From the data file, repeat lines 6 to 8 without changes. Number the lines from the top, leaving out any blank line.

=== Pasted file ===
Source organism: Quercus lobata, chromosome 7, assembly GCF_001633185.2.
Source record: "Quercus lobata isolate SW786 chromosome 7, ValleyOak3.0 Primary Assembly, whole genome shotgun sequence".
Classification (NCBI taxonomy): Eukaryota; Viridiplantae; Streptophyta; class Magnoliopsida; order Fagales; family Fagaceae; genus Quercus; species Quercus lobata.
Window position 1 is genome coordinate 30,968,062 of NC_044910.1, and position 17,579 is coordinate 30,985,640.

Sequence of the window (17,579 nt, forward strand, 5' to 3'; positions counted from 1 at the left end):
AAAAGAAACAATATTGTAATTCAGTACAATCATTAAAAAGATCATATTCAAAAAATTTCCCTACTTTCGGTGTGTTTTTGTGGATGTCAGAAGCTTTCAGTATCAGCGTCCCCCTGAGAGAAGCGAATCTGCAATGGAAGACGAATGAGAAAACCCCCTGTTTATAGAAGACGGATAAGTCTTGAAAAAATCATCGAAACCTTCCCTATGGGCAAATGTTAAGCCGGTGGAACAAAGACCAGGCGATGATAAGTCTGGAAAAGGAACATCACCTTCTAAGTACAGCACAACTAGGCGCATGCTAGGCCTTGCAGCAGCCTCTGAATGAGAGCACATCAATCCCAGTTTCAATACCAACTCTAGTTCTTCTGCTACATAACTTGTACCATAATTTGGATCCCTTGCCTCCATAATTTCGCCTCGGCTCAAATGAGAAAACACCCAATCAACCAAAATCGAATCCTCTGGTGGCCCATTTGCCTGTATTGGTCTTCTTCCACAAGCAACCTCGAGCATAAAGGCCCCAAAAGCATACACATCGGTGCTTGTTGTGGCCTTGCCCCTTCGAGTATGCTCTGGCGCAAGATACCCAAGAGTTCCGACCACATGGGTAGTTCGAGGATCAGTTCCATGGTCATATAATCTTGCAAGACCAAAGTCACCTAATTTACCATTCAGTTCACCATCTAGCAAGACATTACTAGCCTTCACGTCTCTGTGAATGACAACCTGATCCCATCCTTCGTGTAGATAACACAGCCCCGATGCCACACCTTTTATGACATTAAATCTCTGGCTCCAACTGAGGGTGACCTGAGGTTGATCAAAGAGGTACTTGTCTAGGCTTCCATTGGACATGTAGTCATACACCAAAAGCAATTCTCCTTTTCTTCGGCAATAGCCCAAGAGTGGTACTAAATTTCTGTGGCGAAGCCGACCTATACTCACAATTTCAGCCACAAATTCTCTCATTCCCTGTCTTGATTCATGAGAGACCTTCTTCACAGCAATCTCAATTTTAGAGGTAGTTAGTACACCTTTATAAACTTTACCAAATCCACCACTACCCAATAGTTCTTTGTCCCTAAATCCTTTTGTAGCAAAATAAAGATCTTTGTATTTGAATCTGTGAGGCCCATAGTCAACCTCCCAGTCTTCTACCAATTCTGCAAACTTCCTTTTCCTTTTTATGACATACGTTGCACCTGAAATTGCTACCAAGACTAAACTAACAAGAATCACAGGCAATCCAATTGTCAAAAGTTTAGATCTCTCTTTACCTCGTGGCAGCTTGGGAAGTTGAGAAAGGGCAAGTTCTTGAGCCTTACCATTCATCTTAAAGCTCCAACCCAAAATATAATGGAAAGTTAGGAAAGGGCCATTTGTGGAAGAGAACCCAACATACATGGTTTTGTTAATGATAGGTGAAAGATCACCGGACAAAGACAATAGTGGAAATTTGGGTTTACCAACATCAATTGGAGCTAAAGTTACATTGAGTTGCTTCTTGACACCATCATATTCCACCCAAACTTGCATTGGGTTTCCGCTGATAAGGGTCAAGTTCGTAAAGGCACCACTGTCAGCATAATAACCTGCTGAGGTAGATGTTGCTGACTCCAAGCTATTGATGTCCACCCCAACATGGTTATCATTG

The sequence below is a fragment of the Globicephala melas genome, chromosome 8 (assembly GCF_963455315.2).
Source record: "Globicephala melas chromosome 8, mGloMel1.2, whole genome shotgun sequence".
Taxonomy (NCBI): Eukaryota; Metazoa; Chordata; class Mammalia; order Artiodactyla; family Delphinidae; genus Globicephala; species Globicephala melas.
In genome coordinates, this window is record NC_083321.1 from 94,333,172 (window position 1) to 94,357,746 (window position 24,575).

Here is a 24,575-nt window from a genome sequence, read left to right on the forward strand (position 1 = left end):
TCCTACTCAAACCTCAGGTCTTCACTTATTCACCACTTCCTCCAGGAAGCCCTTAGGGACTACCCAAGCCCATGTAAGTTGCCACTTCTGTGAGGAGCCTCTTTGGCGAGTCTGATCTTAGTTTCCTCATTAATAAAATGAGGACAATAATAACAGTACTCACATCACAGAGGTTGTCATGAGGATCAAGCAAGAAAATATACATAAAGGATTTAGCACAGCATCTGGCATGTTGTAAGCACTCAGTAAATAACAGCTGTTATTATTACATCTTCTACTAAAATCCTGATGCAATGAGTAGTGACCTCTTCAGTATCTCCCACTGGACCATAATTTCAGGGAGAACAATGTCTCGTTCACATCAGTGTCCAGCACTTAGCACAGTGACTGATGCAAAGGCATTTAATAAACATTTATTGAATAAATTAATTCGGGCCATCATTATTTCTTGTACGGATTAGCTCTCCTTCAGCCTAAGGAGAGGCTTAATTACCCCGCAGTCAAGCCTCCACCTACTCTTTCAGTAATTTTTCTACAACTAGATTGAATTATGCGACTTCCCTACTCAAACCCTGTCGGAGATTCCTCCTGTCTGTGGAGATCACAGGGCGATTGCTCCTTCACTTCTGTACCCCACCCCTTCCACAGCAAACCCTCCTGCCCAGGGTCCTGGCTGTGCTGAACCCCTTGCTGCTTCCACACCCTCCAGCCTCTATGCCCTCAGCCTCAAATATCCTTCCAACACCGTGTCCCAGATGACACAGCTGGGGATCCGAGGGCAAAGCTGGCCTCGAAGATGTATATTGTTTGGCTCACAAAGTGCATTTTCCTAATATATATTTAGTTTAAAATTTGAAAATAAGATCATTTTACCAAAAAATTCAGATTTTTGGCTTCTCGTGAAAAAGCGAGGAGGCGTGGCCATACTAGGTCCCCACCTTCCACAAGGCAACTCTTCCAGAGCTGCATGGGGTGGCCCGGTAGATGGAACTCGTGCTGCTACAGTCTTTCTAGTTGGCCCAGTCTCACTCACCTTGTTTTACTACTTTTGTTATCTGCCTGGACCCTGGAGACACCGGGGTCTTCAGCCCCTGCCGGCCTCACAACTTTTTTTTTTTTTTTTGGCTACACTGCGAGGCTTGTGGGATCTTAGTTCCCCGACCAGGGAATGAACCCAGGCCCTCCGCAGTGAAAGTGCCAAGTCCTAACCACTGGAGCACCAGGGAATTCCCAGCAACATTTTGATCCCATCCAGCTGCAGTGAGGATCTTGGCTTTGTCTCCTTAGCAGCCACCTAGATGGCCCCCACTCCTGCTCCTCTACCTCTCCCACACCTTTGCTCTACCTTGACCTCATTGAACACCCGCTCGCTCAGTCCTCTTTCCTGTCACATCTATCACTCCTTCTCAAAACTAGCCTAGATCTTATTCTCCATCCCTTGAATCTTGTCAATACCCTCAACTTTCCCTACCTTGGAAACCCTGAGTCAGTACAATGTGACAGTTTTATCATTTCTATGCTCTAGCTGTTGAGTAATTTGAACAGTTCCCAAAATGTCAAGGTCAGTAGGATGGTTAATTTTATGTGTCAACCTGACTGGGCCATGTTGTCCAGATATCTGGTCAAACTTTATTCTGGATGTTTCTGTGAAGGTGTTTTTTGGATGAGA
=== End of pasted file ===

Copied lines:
AAAAGAAACAATATTGTAATTCAGTACAATCATTAAAAAGATCATATTCAAAAAATTTCCCTACTTTCGGTGTGTTTTTGTGGATGTCAGAAGCTTTCAGTATCAGCGTCCCCCTGAGAGAAGCGAATCTGCAATGGAAGACGAATGAGAAAACCCCCTGTTTATAGAAGACGGATAAGTCTTGAAAAAATCATCGAAACCTTCCCTATGGGCAAATGTTAAGCCGGTGGAACAAAGACCAGGCGATGATAAGTCTGGAAAAGGAACATCACCTTCTAAGTACAGCACAACTAGGCGCATGCTAGGCCTTGCAGCAGCCTCTGAATGAGAGCACATCAATCCCAGTTTCAATACCAACTCTAGTTCTTCTGCTACATAACTTGTACCATAATTTGGATCCCTTGCCTCCATAATTTCGCCTCGGCTCAAATGAGAAAACACCCAATCAACCAAAATCGAATCCTCTGGTGGCCCATTTGCCTGTATTGGTCTTCTTCCACAAGCAACCTCGAGCATAAAGGCCCCAAAAGCATACACATCGGTGCTTGTTGTGGCCTTGCCCCTTCGAGTATGCTCTGGCGCAAGATACCCAAGAGTTCCGACCACATGGGTAGTTCGAGGATCAGTTCCATGGTCATATAATCTTGCAAGACCAAAGTCACCTAATTTACCATTCAGTTCACCATCTAGCAAGACATTACTAGCCTTCACGTCTCTGTGAATGACAACCTGATCCCATCCTTCGTGTAGATAACACAGCCCCGATGCCACACCTTTTATGACATTAAATCTCTGGCTCCAACTGAGGGTGACCTGAGGTTGATCAAAGAGGTACTTGTCTAGGCTTCCATTGGACATGTAGTCATACACCAAAAGCAATTCTCCTTTTCTTCGGCAATAGCCCAAGAGTGGTACTAAATTTCTGTGGCGAAGCCGACCTATACTCACAATTTCAGCCACAAATTCTCTCATTCCCTGTCTTGATTCATGAGAGACCTTCTTCACAGCAATCTCAATTTTAGAGGTAGTTAGTACACCTTTATAAACTTTACCAAATCCACCACTACCCAATAGTTCTTTGTCCCTAAATCCTTTTGTAGCAAAATAAAGATCTTTGTATTTGAATCTGTGAGGCCCATAGTCAACCTCCCAGTCTTCTACCAATTCTGCAAACTTCCTTTTCCTTTTTATGACATACGTTGCACCTGAAATTGCTACCAAGACTAAACTAACAAGAATCACAGGCAATCCAATTGTCAAAAGTTTAGATCTCTCTTTACCTCGTGGCAGCTTGGGAAGTTGAGAAAGGGCAAGTTCTTGAGCCTTACCATTCATCTTAAAGCTCCAACCCAAAATATAATGGAAAGTTAGGAAAGGGCCATTTGTGGAAGAGAACCCAACATACATGGTTTTGTTAATGATAGGTGAAAGATCACCGGACAAAGACAATAGTGGAAATTTGGGTTTACCAACATCAATTGGAGCTAAAGTTACATTGAGTTGCTTCTTGACACCATCATATTCCACCCAAACTTGCATTGGGTTTCCGCTGATAAGGGTCAAGTTCGTAAAGGCACCACTGTCAGCATAATAACCTGCTGAGGTAGATGTTGCTGACTCCAAGCTATTGATGTCCACCCCAACATGGTTATCATTG

The sequence below is a fragment of the Globicephala melas genome, chromosome 8 (assembly GCF_963455315.2).
Source record: "Globicephala melas chromosome 8, mGloMel1.2, whole genome shotgun sequence".